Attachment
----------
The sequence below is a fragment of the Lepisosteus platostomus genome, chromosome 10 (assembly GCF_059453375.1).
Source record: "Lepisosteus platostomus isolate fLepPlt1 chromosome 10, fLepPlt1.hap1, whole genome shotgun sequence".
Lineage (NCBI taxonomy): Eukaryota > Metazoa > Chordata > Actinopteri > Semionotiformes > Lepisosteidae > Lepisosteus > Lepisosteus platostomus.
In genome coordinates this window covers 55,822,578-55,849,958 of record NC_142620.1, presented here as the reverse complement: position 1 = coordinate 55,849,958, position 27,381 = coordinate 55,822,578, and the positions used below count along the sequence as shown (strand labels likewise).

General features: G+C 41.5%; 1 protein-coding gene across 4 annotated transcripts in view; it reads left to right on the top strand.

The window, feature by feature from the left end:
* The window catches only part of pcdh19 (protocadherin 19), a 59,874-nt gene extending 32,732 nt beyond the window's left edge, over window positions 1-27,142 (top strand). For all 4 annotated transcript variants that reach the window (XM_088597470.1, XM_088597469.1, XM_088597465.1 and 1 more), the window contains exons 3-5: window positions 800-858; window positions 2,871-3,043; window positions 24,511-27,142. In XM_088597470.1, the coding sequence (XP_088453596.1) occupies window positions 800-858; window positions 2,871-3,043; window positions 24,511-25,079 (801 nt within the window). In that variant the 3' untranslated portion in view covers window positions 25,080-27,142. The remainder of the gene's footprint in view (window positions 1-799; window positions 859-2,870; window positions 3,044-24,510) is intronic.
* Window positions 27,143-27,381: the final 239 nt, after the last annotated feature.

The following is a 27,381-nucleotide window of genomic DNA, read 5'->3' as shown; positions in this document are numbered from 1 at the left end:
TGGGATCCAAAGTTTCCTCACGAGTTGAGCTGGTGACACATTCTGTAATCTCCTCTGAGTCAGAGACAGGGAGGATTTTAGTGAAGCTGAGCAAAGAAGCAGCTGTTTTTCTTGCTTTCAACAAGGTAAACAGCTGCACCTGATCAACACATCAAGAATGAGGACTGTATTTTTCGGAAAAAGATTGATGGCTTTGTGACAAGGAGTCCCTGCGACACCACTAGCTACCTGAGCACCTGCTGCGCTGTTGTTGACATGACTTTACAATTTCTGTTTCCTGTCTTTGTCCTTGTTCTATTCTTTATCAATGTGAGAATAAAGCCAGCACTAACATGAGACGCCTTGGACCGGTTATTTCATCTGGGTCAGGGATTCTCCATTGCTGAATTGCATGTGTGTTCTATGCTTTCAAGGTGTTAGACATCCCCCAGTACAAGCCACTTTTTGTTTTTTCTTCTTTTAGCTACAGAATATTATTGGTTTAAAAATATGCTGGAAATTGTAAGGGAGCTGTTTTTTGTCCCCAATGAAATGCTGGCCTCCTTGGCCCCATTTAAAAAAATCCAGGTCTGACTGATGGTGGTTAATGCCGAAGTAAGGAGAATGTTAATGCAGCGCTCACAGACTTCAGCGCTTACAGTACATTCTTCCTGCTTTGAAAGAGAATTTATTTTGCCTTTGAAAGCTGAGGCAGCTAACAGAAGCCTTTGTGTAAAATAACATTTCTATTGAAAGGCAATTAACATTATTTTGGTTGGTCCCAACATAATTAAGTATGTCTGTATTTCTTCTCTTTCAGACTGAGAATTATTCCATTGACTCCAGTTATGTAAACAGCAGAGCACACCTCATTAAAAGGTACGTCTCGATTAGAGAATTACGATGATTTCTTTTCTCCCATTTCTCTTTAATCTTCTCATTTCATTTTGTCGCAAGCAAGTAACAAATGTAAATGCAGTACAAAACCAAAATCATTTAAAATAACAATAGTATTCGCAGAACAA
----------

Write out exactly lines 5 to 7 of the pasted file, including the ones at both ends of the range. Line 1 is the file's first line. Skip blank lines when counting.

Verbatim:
General features: G+C 41.5%; 1 protein-coding gene across 4 annotated transcripts in view; it reads left to right on the top strand.

The window, feature by feature from the left end:
* The window catches only part of pcdh19 (protocadherin 19), a 59,874-nt gene extending 32,732 nt beyond the window's left edge, over window positions 1-27,142 (top strand). For all 4 annotated transcript variants that reach the window (XM_088597470.1, XM_088597469.1, XM_088597465.1 and 1 more), the window contains exons 3-5: window positions 800-858; window positions 2,871-3,043; window positions 24,511-27,142. In XM_088597470.1, the coding sequence (XP_088453596.1) occupies window positions 800-858; window positions 2,871-3,043; window positions 24,511-25,079 (801 nt within the window). In that variant the 3' untranslated portion in view covers window positions 25,080-27,142. The remainder of the gene's footprint in view (window positions 1-799; window positions 859-2,870; window positions 3,044-24,510) is intronic.